Candidates should have a strong interest in avian ecology AND/OR remote monitoring tools (cameras, ARUs, data loggers), a desire to live in a remote field camp of 6-8 people mostly cut off from the outside world, and the ability to maintain a positive attitude working in a very isolated setting with a small group under difficult field conditions.
We are also seeking applicants with a background in data management (how are your SQL skills?), electoral engineering (help us build a better camera to monitor tundra nesting birds!), and computer science (e.g., coding skills for post-season camera and temperature analysis).
- US Citizen or in possession of applicable work visa.
- Available early to mid-May to late July.
- Ability (physically, mentally, and legally) to carry and use a firearm for bear protection.
- Willingness and desire to spend 8 weeks at a remote field camp with little contact to the outside world.
- Willingness, physical ability, and desire to hike in waders over uneven terrain carrying a 30 lb pack for 15 miles+ per day, 7 days a week, for 8 weeks.
- Willingness and ability to adhere to strict health and safety guidelines during the COVID-19 pandemic.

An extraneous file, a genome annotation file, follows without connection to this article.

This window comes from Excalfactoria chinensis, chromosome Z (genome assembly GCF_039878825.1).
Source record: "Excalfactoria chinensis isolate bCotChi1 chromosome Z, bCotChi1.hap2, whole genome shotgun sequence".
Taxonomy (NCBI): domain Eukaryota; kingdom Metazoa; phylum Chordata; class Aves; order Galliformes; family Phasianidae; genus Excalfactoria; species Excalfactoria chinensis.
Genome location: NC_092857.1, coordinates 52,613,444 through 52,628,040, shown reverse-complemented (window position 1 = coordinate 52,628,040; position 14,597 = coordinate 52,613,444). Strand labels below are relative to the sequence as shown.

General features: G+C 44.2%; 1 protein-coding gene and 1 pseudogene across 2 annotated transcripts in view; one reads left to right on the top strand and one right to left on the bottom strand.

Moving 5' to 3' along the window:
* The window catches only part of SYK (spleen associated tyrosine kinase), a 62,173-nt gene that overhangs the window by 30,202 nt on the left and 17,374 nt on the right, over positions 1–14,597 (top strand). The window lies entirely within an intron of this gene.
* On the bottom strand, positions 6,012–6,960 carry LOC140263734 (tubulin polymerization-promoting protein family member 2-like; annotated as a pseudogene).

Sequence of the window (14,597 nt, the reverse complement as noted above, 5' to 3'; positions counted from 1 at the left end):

- An interest in birding and experience using eBird.
- Background in bioinformatics and coding.
- Experience tinkering with electronics (e.g., soldering skills, building Raspberry Pi projects, etc)
- Experience working with breeding shorebirds
- Experience working with breeding passerines.
- Experience working with breeding waterfowl.
- Experience with Tiny Tag and iButton temperature loggers and time-lapse cameras for monitoring nesting birds.
- Experience developing, troubleshooting, and using ESRI Survey123 and Collector for data collection.
- Experience working with data in ArcGIS Pro.
- Experience working in the Arctic or other remote areas.
- Experience living and working in remote field camps for extended periods where work conditions are hazardous and there is no immediate access to medical assistance.
- Airfare to/from Fairbanks, and travel to/from field sites will be purchased by the government
- Housing is provided.
To apply, please email a cover letter describing your qualifications for the position, resume, unofficial transcript, dates of availability, and three professional references in a single document to Sadie Ulman (email@example.com). Name the single document: last name_first name (i.e., Smith_John.docx). Please title the email, “Tundra Nesting Bird Position Volunteer”. We encourage interested individuals to send their packet now as applications will be reviewed as they are received and we plan to hire these positions as soon as possible.